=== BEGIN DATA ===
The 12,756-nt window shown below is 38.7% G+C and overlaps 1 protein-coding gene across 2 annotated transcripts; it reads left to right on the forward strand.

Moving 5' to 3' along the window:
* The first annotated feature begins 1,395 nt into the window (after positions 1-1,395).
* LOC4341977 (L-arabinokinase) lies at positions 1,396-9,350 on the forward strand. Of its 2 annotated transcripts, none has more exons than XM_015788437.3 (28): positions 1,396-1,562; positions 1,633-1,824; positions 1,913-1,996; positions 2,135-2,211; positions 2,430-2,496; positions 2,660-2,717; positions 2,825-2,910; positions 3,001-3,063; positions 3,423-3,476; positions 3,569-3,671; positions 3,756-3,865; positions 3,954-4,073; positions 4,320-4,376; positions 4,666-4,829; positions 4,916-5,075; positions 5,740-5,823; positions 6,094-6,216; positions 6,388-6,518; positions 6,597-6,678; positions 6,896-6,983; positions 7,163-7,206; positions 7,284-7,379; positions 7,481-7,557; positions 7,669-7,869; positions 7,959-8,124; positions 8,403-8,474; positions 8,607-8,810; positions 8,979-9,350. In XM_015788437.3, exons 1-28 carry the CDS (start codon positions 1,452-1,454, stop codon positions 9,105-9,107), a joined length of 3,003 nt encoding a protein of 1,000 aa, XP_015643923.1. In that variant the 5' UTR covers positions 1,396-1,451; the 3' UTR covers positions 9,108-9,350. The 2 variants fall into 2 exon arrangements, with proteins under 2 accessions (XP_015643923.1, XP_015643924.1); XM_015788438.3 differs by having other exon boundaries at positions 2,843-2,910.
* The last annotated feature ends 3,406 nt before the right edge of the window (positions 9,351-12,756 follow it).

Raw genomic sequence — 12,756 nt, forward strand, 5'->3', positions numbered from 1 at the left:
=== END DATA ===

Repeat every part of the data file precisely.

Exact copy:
The 12,756-nt window shown below is 38.7% G+C and overlaps 1 protein-coding gene across 2 annotated transcripts; it reads left to right on the forward strand.

Moving 5' to 3' along the window:
* The first annotated feature begins 1,395 nt into the window (after positions 1-1,395).
* LOC4341977 (L-arabinokinase) lies at positions 1,396-9,350 on the forward strand. Of its 2 annotated transcripts, none has more exons than XM_015788437.3 (28): positions 1,396-1,562; positions 1,633-1,824; positions 1,913-1,996; positions 2,135-2,211; positions 2,430-2,496; positions 2,660-2,717; positions 2,825-2,910; positions 3,001-3,063; positions 3,423-3,476; positions 3,569-3,671; positions 3,756-3,865; positions 3,954-4,073; positions 4,320-4,376; positions 4,666-4,829; positions 4,916-5,075; positions 5,740-5,823; positions 6,094-6,216; positions 6,388-6,518; positions 6,597-6,678; positions 6,896-6,983; positions 7,163-7,206; positions 7,284-7,379; positions 7,481-7,557; positions 7,669-7,869; positions 7,959-8,124; positions 8,403-8,474; positions 8,607-8,810; positions 8,979-9,350. In XM_015788437.3, exons 1-28 carry the CDS (start codon positions 1,452-1,454, stop codon positions 9,105-9,107), a joined length of 3,003 nt encoding a protein of 1,000 aa, XP_015643923.1. In that variant the 5' UTR covers positions 1,396-1,451; the 3' UTR covers positions 9,108-9,350. The 2 variants fall into 2 exon arrangements, with proteins under 2 accessions (XP_015643923.1, XP_015643924.1); XM_015788438.3 differs by having other exon boundaries at positions 2,843-2,910.
* The last annotated feature ends 3,406 nt before the right edge of the window (positions 9,351-12,756 follow it).

Raw genomic sequence — 12,756 nt, forward strand, 5'->3', positions numbered from 1 at the left: